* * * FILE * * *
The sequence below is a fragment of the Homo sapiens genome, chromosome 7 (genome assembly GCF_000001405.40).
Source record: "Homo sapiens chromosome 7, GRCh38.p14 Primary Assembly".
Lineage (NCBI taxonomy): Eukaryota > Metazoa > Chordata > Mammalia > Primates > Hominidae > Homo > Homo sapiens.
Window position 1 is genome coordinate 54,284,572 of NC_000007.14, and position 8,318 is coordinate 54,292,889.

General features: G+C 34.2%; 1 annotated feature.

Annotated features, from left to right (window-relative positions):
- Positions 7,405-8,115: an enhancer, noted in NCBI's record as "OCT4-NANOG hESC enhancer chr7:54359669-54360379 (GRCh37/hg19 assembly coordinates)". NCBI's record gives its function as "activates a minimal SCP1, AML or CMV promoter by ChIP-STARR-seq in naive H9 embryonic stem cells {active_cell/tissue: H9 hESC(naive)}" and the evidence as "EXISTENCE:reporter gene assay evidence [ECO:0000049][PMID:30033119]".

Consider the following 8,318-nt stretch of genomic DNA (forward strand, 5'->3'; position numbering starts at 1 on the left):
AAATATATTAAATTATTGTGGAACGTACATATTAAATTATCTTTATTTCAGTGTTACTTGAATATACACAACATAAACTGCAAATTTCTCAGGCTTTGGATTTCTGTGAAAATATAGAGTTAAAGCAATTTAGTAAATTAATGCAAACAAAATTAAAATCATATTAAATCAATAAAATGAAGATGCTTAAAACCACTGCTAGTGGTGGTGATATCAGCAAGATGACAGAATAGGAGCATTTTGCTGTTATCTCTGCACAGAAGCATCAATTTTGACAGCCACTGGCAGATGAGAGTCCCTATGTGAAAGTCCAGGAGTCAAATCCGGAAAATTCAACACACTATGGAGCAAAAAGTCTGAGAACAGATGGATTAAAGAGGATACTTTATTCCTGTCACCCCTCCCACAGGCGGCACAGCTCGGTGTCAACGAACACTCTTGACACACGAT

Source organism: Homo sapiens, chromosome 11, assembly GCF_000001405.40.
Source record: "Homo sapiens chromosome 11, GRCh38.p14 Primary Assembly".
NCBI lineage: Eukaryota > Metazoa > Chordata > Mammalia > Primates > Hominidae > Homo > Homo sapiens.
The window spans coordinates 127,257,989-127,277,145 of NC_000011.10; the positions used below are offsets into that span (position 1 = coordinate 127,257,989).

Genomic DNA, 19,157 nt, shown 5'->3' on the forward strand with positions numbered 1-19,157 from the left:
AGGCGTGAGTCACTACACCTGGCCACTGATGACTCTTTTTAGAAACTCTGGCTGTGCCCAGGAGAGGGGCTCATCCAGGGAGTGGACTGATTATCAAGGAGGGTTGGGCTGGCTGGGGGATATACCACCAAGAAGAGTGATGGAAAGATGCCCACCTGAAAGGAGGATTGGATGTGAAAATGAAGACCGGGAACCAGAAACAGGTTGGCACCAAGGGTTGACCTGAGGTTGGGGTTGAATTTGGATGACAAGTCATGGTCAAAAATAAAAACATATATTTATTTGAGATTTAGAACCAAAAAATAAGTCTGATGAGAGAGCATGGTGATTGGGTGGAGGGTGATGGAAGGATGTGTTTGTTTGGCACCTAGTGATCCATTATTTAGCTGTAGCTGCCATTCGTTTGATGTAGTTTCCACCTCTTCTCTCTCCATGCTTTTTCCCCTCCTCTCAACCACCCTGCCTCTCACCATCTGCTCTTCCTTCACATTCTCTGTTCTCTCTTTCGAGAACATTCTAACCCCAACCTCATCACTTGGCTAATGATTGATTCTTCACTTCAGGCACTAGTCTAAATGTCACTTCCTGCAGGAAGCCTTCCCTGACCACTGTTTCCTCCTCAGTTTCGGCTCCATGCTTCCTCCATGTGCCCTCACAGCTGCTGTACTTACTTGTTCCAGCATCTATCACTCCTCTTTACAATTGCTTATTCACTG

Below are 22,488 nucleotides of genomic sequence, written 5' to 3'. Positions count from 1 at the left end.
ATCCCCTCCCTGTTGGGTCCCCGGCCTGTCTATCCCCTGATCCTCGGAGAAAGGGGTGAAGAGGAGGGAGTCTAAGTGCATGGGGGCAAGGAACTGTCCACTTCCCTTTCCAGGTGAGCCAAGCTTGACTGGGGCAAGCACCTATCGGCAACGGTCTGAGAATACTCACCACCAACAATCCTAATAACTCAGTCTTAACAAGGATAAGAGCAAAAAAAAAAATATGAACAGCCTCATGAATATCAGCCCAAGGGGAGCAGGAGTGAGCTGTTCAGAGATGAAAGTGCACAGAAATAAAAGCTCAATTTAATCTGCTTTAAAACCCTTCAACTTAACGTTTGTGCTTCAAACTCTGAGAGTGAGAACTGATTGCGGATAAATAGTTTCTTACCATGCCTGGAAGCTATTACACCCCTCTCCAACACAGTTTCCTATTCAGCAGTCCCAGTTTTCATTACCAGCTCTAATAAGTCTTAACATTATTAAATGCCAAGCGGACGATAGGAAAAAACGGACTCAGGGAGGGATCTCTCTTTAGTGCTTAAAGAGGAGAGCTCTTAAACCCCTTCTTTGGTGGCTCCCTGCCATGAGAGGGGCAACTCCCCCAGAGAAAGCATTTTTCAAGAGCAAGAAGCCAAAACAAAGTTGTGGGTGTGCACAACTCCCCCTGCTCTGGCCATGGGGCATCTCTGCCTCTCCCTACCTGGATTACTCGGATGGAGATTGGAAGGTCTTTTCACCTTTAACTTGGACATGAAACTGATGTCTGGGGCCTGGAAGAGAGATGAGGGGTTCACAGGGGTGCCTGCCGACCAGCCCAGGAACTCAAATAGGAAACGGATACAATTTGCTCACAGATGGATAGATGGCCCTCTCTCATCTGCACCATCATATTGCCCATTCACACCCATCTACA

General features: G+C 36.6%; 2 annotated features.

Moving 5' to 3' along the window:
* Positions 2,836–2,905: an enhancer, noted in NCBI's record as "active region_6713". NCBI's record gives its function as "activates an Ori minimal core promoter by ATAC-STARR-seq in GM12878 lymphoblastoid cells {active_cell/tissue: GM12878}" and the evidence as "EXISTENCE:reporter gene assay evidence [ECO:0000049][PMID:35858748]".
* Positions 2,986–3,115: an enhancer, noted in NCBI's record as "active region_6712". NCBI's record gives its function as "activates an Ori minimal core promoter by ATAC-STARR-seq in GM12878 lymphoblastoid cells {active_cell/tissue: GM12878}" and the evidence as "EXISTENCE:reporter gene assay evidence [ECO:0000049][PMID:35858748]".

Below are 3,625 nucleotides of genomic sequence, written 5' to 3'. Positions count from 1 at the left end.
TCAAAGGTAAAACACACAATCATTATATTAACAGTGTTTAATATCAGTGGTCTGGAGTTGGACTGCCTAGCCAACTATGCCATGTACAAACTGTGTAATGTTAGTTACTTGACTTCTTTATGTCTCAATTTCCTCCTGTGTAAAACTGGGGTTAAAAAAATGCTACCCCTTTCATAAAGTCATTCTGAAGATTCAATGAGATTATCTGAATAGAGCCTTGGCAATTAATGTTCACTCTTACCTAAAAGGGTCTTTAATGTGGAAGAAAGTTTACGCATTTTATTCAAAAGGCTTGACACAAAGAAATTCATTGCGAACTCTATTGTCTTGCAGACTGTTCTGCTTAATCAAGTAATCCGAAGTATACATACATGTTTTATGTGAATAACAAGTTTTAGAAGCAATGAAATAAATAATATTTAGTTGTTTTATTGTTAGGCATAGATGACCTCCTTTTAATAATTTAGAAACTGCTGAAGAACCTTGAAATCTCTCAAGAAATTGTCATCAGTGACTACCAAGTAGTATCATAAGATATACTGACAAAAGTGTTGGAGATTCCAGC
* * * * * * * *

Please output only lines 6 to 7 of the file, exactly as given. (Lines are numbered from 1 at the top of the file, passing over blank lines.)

Annotated features, from left to right (window-relative positions):
- Positions 7,405-8,115: an enhancer, noted in NCBI's record as "OCT4-NANOG hESC enhancer chr7:54359669-54360379 (GRCh37/hg19 assembly coordinates)". NCBI's record gives its function as "activates a minimal SCP1, AML or CMV promoter by ChIP-STARR-seq in naive H9 embryonic stem cells {active_cell/tissue: H9 hESC(naive)}" and the evidence as "EXISTENCE:reporter gene assay evidence [ECO:0000049][PMID:30033119]".